World War II American Fighter Aces at Museum
Saturday, July 11, 2009
SEATTLE, July 1, 2009
--Heroes of the air, the American Fighter Aces will again share their stories at The Museum of Flight on July 11 from 2-3:30 p.m. in the William M. Allen Theater.
The Museum will host a panel of three fighter pilots: Capt. Fred Ohr, who is the only American ace of Korean ancestry, and had six aerial victories and 17 ground victories; Lt. Col. Richard W. Asbury, who participated in 240 combat missions spanning three wars; and Lt. Col. Stan Richardson, who flew P-38s and P-51s in the European Theater during World War II, and participated in the D-Day Invasion.
Fred Ohr was born in Portland, Ore. in 1919 and became an aviation cadet in 1941. He was later assigned to the 2nd Fighter Squadron, 52nd Fighter Group in North Africa and Sicily as a fighter pilot flying Spitfires. He scored his first aerial combat victory flying a Spitfire in 1943. The rest of his victories came after the group transitioned to P-51s in 1944. Ohr ended his tour of duty as the squadron's commanding officer. After the war he returned to college in California and established a career as a dental surgeon in Chicago, where he lives now.
Richard W. Asbury was born in Maryland in 1920. He entered U.S. Air Force training in 1942, and was stationed in England in 1943. He flew combat missions over Europe in P-51s. In 1944 his German opponents were flying Me-109s and Fw-190s, and on one occasion he successfully out-maneuvered the fighters even though out-numbered by 10 to one. His decorations include two Distinguished Flying Crosses, 21 Air Medals and three Air Force Commendation Medals. He later flew combat missions in Korea and Vietnam. Asbury lives in Moline, Ill.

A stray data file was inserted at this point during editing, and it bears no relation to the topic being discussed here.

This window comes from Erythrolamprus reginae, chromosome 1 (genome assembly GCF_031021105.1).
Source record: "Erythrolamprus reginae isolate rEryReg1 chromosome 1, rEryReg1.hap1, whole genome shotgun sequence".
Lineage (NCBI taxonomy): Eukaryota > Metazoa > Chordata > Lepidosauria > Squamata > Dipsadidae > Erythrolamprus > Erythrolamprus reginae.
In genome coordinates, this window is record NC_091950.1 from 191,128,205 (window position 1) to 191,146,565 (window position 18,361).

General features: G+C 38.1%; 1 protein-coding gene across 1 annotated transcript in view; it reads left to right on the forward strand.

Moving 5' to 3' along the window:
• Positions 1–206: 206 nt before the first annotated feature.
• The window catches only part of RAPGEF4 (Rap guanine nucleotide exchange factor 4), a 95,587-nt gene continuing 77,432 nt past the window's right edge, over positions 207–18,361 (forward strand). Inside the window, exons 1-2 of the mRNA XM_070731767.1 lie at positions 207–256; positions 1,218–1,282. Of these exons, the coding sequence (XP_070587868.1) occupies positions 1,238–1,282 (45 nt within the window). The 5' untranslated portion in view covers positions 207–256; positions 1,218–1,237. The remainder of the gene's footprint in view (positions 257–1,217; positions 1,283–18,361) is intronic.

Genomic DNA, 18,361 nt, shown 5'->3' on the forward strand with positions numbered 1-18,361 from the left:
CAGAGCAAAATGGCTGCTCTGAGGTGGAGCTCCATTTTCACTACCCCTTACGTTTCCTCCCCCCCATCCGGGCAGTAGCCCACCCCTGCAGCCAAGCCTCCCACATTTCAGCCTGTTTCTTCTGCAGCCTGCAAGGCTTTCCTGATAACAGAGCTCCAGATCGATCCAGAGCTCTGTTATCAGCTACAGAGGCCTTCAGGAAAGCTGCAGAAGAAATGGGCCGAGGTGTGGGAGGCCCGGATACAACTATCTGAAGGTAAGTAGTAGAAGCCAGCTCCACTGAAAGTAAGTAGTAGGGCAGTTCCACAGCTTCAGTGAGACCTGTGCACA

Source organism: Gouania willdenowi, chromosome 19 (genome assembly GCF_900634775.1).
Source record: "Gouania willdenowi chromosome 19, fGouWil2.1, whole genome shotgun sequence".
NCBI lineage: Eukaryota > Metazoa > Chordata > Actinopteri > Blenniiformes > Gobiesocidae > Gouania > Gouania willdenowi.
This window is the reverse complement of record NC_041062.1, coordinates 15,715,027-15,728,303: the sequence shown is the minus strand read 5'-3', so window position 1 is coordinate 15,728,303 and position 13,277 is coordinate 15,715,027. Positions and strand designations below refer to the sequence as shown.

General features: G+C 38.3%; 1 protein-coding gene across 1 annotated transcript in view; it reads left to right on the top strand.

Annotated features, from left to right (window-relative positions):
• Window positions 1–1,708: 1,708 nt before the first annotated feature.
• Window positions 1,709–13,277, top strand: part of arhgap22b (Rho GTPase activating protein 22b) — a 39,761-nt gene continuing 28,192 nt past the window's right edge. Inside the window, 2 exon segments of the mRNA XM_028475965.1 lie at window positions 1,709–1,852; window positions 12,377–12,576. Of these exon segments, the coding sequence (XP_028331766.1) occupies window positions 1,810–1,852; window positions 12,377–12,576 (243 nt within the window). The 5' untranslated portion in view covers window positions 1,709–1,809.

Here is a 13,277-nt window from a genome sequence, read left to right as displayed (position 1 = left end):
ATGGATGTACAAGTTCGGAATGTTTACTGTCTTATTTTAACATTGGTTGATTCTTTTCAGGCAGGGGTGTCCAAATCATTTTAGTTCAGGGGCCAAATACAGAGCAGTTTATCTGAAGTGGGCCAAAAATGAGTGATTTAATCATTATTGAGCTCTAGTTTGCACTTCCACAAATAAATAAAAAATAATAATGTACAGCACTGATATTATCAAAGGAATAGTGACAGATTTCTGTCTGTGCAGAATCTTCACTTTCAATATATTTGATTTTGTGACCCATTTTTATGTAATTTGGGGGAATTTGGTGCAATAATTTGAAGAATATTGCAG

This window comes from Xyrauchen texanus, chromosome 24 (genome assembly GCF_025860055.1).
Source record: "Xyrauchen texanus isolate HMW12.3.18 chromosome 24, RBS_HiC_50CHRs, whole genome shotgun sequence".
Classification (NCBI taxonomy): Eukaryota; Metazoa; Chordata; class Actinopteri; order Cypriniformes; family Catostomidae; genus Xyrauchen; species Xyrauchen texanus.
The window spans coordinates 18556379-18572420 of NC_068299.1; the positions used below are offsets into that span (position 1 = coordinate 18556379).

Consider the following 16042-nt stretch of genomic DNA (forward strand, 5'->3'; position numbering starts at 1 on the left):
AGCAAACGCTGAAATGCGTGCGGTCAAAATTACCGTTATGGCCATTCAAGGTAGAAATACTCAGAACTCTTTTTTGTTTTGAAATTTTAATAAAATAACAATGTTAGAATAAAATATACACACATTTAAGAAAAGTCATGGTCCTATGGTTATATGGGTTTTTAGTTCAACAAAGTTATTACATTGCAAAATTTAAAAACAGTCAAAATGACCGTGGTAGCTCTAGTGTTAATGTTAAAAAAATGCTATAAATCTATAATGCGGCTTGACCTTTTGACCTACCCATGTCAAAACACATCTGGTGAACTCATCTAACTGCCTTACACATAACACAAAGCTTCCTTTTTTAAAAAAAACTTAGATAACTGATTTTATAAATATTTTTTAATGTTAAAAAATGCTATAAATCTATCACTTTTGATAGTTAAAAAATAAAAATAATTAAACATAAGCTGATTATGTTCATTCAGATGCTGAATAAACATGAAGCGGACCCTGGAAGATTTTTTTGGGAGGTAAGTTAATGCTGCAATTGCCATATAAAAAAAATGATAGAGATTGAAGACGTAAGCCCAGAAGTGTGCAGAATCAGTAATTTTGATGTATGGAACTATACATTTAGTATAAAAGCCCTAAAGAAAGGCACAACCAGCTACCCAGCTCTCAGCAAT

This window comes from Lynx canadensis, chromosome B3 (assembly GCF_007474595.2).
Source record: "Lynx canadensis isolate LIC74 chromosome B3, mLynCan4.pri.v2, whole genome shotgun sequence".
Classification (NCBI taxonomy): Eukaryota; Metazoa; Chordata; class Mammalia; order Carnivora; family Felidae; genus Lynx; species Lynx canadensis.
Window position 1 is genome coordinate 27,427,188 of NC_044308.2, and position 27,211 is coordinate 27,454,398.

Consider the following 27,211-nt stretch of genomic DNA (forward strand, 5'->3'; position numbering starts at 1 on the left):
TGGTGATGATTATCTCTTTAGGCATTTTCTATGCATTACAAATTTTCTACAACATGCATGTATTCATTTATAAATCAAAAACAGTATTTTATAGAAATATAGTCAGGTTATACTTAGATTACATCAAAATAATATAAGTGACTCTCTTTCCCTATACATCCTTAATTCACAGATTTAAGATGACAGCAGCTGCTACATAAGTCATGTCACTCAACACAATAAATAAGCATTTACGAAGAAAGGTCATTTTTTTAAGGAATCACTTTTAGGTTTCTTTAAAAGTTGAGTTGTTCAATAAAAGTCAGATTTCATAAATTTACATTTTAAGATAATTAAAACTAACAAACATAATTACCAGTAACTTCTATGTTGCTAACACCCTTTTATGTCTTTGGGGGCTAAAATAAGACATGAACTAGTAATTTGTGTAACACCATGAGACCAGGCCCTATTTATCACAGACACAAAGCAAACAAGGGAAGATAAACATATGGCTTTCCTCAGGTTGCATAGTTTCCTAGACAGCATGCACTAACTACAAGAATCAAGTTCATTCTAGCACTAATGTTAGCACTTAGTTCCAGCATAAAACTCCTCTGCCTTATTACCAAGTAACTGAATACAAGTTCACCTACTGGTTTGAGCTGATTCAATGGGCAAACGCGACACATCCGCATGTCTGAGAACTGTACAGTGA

Stan Richardson was part of the first U.S. fighter squadron to fly over Berlin on March 4, 1944. Richardson flew P-38 Lightnings to provide air cover for the Allied invasion force at Normandy on D-Day. After the war Richardson moved to Portland, Oregon and began a career as a pilot for Pan American World Airways. He also flew for the Air Force during the Korean War, and served with the Oregon Air National Guard. Richardson lives in Beaverton, Ore.
The Museum of Flight is the home of the American Fighter Aces Association (AFAA), founded to recognize the 1,442 combat pilots that received a special distinction of becoming an ace by earning five or more aerial combat victories. Museum visitors can see examples of the actual types of aircraft these men flew and fought against, including the P-38, P-40, P-47 and Me-109. The Museum also has many other World War II fighter aircraft on display and personal artifacts belonging to the many men and women who served our country during that conflict. ### The Museum of Flight is located at 9404 E. Marginal Way S., Seattle, Exit 158 off Interstate 5 between downtown Seattle and SeaTac Airport on Boeing Field. The Museum is open daily from 10 a.m. to 5 p.m. Admission is $14 for adults, $13 for seniors 65 and older, $10 for active military, $7.50 for youth 5 to 17, and free for children under 5. Group rates are available. Admission on the first Thursday of the month is free from 5 to 9 p.m. courtesy of Wells Fargo. For general Museum information, please call 206-764-5720 or visit www.museumofflight.org.